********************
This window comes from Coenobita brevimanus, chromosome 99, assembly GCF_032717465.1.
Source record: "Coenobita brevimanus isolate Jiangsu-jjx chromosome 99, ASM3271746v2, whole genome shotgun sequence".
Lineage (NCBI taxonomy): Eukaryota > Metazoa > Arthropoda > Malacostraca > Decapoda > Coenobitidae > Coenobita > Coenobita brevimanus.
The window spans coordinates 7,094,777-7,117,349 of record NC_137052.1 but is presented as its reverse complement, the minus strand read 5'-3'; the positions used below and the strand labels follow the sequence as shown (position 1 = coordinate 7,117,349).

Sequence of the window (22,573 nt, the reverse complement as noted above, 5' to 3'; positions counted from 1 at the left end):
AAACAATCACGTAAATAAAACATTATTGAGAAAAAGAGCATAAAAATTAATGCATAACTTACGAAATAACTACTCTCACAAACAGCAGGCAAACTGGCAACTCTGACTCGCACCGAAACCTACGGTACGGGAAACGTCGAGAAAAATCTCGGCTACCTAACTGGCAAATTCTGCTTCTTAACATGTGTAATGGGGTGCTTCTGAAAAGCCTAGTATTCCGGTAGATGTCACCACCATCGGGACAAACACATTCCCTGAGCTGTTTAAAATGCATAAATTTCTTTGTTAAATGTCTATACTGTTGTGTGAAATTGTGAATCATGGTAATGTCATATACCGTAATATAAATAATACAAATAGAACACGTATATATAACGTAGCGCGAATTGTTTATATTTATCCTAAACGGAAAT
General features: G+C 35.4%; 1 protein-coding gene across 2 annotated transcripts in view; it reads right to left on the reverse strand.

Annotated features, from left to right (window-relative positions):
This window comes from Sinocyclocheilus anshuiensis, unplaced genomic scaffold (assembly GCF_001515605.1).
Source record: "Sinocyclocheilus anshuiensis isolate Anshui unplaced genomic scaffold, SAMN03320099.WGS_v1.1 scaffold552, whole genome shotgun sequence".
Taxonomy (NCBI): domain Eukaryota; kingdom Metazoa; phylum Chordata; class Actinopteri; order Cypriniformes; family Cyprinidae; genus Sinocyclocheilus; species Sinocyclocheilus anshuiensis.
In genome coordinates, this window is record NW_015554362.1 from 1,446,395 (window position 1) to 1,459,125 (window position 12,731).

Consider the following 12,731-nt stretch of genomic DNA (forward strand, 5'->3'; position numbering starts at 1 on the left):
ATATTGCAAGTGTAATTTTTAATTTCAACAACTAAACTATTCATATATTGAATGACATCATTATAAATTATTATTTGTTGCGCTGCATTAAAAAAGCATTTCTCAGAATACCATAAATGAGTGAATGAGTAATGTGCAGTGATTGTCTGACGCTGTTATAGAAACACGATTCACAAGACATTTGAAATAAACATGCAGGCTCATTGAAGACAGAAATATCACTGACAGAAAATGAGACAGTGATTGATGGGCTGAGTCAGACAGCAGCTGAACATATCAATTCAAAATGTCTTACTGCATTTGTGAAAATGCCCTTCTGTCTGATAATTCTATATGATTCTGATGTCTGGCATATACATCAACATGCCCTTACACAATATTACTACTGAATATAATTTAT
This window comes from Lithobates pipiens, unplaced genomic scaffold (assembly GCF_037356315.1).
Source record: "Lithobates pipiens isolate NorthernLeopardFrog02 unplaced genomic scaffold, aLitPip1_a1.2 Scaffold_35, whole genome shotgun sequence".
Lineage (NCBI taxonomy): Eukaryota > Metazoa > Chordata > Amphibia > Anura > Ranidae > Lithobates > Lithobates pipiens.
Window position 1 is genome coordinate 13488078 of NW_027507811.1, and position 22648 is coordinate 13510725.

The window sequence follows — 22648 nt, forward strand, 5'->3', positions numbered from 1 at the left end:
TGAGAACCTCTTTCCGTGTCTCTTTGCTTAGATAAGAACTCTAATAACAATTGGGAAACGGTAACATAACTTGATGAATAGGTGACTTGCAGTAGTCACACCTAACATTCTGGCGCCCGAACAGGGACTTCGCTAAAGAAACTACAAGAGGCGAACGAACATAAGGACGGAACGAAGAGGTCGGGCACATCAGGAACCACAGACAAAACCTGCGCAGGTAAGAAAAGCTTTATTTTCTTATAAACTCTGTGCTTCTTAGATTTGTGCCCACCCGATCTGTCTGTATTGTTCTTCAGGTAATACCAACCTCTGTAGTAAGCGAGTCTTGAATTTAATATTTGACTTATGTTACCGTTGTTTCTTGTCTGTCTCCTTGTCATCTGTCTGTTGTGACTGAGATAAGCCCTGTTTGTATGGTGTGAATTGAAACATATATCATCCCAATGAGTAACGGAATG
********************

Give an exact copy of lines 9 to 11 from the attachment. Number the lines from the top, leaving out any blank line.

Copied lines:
This window comes from Sinocyclocheilus anshuiensis, unplaced genomic scaffold (assembly GCF_001515605.1).
Source record: "Sinocyclocheilus anshuiensis isolate Anshui unplaced genomic scaffold, SAMN03320099.WGS_v1.1 scaffold552, whole genome shotgun sequence".
Taxonomy (NCBI): domain Eukaryota; kingdom Metazoa; phylum Chordata; class Actinopteri; order Cypriniformes; family Cyprinidae; genus Sinocyclocheilus; species Sinocyclocheilus anshuiensis.